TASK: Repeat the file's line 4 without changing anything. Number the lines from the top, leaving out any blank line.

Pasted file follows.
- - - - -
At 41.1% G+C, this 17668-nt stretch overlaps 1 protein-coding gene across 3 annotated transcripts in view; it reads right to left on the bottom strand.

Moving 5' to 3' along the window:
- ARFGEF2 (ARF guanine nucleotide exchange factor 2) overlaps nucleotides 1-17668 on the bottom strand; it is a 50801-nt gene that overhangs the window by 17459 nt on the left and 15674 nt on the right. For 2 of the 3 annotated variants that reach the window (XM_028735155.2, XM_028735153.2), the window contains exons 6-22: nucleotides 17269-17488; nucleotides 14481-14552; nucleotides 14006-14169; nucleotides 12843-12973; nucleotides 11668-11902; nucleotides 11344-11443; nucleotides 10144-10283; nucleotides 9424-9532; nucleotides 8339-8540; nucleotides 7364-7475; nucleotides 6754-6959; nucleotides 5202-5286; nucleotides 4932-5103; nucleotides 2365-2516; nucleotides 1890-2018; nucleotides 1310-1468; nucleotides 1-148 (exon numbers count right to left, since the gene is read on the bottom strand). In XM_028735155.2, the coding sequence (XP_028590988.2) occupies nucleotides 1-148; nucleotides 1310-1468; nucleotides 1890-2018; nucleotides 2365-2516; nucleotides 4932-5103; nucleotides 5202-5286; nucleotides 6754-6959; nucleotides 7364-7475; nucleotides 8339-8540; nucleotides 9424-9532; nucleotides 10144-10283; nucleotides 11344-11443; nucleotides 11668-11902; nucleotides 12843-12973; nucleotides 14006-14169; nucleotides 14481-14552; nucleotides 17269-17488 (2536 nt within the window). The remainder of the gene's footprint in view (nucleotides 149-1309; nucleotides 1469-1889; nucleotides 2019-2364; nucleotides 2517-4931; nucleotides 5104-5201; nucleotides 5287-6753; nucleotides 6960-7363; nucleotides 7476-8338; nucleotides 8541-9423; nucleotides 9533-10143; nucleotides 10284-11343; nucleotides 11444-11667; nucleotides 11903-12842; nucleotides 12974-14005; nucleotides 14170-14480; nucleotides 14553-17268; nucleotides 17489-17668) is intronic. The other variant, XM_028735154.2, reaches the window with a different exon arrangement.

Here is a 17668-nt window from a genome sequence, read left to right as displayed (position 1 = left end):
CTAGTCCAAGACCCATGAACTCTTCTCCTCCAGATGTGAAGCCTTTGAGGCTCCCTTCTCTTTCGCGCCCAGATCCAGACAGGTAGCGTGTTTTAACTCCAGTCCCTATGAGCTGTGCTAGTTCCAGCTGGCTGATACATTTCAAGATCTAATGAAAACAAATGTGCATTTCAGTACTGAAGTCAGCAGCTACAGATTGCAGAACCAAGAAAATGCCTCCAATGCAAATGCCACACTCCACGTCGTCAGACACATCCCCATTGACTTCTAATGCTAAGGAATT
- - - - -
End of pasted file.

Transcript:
Here is a 17668-nt window from a genome sequence, read left to right as displayed (position 1 = left end):